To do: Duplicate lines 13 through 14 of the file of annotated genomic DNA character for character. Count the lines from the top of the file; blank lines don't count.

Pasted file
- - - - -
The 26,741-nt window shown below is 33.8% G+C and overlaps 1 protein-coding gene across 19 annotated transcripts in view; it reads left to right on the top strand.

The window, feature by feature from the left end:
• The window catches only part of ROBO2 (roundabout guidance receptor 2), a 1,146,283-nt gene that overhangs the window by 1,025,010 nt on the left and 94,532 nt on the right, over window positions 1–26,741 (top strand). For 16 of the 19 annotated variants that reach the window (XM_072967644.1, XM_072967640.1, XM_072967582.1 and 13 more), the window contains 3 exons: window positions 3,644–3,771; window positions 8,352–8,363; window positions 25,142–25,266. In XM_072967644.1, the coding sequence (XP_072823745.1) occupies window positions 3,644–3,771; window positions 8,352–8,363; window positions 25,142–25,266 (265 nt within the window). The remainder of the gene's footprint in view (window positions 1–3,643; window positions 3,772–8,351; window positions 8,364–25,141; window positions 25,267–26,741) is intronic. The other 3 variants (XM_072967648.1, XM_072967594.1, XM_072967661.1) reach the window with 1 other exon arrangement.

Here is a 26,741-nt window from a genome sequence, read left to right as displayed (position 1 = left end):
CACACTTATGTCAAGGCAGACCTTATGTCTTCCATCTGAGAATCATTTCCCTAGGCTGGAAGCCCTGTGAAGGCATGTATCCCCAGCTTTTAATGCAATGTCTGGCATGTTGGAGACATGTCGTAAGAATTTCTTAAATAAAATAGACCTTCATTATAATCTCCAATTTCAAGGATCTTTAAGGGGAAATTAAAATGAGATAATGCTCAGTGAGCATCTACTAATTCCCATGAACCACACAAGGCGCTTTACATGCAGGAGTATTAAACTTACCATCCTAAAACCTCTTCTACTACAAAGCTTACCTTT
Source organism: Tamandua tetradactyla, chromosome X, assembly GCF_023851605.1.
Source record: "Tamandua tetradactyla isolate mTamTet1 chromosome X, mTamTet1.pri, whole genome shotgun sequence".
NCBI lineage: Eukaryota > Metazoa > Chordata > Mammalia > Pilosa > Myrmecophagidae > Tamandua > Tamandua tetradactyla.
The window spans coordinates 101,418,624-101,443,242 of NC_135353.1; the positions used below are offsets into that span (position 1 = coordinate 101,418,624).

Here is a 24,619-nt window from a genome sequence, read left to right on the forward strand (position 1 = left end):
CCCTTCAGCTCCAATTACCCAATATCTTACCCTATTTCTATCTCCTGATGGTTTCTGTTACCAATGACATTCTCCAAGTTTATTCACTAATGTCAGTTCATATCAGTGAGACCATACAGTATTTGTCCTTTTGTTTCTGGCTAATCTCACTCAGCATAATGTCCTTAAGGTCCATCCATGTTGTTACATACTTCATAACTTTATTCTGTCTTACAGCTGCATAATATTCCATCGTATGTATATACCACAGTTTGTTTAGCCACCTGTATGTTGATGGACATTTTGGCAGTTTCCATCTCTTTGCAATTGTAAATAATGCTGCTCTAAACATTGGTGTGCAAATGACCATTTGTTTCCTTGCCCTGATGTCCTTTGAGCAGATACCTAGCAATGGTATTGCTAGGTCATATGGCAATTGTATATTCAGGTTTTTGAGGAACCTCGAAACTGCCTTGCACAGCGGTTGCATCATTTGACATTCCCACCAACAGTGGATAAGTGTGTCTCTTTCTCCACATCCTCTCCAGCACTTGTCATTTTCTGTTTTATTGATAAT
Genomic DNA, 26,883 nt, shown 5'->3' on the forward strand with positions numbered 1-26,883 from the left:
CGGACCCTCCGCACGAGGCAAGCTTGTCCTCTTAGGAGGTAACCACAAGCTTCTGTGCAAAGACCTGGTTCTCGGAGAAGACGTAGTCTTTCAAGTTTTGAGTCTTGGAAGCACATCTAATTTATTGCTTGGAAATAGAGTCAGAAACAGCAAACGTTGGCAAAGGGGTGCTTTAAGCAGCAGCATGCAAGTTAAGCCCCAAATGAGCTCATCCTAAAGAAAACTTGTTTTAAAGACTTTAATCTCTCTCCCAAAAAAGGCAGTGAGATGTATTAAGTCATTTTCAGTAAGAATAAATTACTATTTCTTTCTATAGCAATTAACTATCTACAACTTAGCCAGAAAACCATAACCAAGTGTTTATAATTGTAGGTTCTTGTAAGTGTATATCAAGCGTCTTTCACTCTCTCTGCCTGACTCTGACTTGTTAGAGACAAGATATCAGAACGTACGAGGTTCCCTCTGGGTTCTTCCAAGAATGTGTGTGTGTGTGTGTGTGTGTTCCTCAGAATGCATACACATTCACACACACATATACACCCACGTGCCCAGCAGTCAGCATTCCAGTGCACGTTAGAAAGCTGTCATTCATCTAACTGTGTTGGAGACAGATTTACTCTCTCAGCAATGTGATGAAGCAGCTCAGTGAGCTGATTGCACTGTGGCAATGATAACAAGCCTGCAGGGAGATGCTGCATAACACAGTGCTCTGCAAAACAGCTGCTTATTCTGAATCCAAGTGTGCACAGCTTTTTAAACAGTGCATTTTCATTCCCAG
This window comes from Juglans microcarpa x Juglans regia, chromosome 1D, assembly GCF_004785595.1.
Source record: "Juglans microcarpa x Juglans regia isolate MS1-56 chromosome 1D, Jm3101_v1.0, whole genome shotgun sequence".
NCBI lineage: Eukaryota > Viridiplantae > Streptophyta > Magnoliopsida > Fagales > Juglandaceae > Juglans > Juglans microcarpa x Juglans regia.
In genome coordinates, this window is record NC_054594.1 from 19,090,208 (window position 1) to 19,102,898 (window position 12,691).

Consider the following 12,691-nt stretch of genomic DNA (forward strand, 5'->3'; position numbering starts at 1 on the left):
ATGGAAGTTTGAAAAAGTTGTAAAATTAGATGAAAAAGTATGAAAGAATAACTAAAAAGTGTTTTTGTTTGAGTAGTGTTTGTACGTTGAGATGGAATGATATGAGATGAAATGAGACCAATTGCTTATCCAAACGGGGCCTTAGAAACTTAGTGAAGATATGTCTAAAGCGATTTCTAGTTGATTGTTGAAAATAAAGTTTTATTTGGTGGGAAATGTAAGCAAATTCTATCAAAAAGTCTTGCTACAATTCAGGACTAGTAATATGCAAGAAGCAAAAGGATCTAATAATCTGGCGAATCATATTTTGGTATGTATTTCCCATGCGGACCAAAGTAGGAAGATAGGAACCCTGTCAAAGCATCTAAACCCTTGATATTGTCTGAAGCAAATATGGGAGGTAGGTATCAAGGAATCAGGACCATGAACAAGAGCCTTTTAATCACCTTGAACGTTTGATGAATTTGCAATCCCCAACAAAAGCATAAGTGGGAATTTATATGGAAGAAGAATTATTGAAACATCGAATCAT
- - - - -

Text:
CGGACCCTCCGCACGAGGCAAGCTTGTCCTCTTAGGAGGTAACCACAAGCTTCTGTGCAAAGACCTGGTTCTCGGAGAAGACGTAGTCTTTCAAGTTTTGAGTCTTGGAAGCACATCTAATTTATTGCTTGGAAATAGAGTCAGAAACAGCAAACGTTGGCAAAGGGGTGCTTTAAGCAGCAGCATGCAAGTTAAGCCCCAAATGAGCTCATCCTAAAGAAAACTTGTTTTAAAGACTTTAATCTCTCTCCCAAAAAAGGCAGTGAGATGTATTAAGTCATTTTCAGTAAGAATAAATTACTATTTCTTTCTATAGCAATTAACTATCTACAACTTAGCCAGAAAACCATAACCAAGTGTTTATAATTGTAGGTTCTTGTAAGTGTATATCAAGCGTCTTTCACTCTCTCTGCCTGACTCTGACTTGTTAGAGACAAGATATCAGAACGTACGAGGTTCCCTCTGGGTTCTTCCAAGAATGTGTGTGTGTGTGTGTGTGTGTTCCTCAGAATGCATACACATTCACACACACATATACACCCACGTGCCCAGCAGTCAGCATTCCAGTGCACGTTAGAAAGCTGTCATTCATCTAACTGTGTTGGAGACAGATTTACTCTCTCAGCAATGTGATGAAGCAGCTCAGTGAGCTGATTGCACTGTGGCAATGATAACAAGCCTGCAGGGAGATGCTGCATAACACAGTGCTCTGCAAAACAGCTGCTTATTCTGAATCCAAGTGTGCACAGCTTTTTAAACAGTGCATTTTCATTCCCAG
This window comes from Juglans microcarpa x Juglans regia, chromosome 1D, assembly GCF_004785595.1.